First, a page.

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The ‘sticky valve’ on Boeing’s rocket ship that left astronauts stuck in space

Boeing launched the Starliner on June 6 despite a host of issues– a decision it may come to regret
Boeing launched the Starliner on June 6 despite a host of issues– a decision it may come to regret - REUTERS/Joe Skipper

Boeing’s Starliner was sitting on Cape Canaveral’s launchpad in Florida when a small but crucial issue with the spacecraft’s 191ft booster rocket brought the countdown to a halt.

The US aerospace giant had been hired by Nasa to ferry two astronauts – Sunita Williams and Barry “Butch” Wilmore – to the International Space Station (ISS) under a contract worth $4.2bn (£3.3bn).

But on May 6, engineers found that a valve used to regulate the rocket’s flow of oxidizer – which is mixed with fuel in a combustion chamber to create thrust – was creating an audible buzzing sound, forcing them abort the mission.

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This first “sticky valve” has been followed by a cascade of further issues. Yet on June 5, Nasa and Boeing pushed ahead with the launch anyway.

Now, with the malfunctioning Starliner and its passengers stranded in orbit for two weeks longer than planned, it is a decision they may regret.

Barry "Butch" Wilmore and Sunita Williams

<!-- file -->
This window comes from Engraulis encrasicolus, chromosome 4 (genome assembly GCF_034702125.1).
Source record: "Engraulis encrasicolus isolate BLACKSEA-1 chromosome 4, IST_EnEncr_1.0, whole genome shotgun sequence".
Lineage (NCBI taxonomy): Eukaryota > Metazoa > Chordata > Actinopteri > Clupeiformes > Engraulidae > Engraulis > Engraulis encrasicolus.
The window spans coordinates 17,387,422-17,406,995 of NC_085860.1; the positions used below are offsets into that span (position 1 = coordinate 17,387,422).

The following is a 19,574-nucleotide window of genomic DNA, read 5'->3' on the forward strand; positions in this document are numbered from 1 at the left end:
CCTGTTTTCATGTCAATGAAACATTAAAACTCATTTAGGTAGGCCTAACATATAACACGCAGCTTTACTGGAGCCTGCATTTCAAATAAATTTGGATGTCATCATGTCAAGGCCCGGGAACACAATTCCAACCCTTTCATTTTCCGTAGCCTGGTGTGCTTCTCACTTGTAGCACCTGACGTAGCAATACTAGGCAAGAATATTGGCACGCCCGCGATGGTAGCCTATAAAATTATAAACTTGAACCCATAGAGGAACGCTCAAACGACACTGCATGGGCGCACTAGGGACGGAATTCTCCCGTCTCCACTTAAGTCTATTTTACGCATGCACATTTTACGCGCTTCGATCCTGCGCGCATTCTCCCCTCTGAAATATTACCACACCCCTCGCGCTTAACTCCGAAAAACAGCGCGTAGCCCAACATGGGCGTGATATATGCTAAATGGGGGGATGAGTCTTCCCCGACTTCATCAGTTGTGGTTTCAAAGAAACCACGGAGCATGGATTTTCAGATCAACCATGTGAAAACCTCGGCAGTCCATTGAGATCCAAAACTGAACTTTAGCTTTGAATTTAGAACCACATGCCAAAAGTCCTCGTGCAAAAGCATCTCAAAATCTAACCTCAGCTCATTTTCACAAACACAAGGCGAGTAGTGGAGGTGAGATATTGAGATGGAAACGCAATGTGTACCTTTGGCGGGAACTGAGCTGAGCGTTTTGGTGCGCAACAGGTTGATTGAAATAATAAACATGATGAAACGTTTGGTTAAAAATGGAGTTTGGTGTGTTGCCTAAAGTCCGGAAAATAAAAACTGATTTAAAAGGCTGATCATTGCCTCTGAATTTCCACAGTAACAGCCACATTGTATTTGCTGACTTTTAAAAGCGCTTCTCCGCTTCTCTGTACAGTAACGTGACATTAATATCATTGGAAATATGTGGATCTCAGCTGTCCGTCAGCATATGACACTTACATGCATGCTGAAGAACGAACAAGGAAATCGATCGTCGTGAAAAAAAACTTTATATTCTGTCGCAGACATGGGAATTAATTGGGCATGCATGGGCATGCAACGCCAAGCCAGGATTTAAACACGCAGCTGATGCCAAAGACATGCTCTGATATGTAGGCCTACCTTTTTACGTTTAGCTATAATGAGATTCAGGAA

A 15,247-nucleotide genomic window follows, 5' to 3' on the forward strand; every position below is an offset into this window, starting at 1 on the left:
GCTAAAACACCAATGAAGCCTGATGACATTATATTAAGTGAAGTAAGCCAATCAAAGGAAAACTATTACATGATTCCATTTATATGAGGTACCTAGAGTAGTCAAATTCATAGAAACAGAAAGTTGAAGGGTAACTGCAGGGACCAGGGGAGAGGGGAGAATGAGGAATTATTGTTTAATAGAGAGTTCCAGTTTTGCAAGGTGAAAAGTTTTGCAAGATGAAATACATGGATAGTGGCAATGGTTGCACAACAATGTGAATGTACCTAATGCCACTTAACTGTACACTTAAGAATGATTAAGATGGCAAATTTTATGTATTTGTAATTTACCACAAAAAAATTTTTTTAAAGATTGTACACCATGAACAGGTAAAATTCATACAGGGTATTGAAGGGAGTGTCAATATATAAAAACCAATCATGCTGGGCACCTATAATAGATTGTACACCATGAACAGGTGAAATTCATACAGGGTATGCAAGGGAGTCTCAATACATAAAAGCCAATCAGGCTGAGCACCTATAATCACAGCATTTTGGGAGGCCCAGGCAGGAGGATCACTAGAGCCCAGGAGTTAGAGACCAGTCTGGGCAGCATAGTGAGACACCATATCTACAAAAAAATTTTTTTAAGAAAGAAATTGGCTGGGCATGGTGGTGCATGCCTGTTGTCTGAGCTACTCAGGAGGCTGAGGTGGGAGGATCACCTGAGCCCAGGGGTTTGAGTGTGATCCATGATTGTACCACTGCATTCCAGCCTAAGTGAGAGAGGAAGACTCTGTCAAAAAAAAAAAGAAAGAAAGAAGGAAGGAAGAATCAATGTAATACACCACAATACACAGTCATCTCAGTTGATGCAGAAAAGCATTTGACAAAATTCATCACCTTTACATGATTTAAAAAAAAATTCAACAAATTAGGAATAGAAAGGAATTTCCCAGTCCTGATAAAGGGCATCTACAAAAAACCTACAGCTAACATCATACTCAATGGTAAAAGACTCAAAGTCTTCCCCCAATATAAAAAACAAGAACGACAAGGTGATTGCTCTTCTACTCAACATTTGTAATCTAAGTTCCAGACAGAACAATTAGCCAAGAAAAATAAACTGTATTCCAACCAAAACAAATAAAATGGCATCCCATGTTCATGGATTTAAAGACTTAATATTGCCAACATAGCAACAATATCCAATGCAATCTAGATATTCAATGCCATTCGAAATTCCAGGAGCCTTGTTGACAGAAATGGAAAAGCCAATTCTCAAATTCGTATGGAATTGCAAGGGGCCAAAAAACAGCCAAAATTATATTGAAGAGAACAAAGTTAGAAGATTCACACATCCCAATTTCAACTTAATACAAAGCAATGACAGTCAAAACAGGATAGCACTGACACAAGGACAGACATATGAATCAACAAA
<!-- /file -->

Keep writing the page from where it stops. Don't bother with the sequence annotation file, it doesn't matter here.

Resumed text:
Barry "Butch" Wilmore and Sunita Williams are stuck in orbit for two weeks longer than planned - Cristobal Herrera-Ulashkevich/EPA-EFE/Shutterstock

“The company is in a deep crisis. The optics of it are terrible,” says Rob Adlard, the chief executive of British space launch company Gravitilab. “Space is super hard, but it does contrast with SpaceX’s successes.”

The Starliner problems are a fresh blow to Boeing, which has been battling a reputational crisis since a major safety failure on one of its 737 Max 9 passenger planes in January.

At 16,000ft, about nine minutes into an Alaska Airlines flight that took off from Portland, Oregon, pilots were forced to turn around and make an emergency landing after a door plug blew out – depressurising the cabin and leaving a hole in the side of the aircraft.

In the wake of the incident, Boeing has faced tough scrutiny from regulators and calls from customers to overall its approach to safety.

The seemingly small valve issue found on May 6, which affected the Starliner’s Atlas V booster rocket (built in a joint venture between Boeing and Lockheed Martin), is typical of the minuscule problems that can play havoc with complex rocket launches.

Boeing 737 Max 9 passenger plane that lost a door mid-flight in January 2024
Boeing has been battling a reputational crisis since a door blew out mid-flight on one of its planes in January - National Transportation Safety Board via AP

On spacecraft, these valves control the flow of important gases such as helium as well as oxygen and other propellants. Boeing was previously forced to fix corroded valves in the Starliner which were found in 2021 after 13 failed on the launch pad.

Starliner, which was originally commissioned for a crewed mission in 2017, has been plagued with issues that have cost Boeing more than $1bn, from software glitches to parachute problems.

The setbacks mean Boeing has fallen behind Elon Musk’s rocket company, SpaceX, which has also partnered with Nasa to ferry astronauts into space. SpaceX’s Dragon spacecraft has been carrying out regular trips to the ISS since 2020.

After May’s discovery of Atlas V’s faulty rocket valve, more problems followed. As engineers tackled the problem, they realised Starliner was suffering from a helium leak.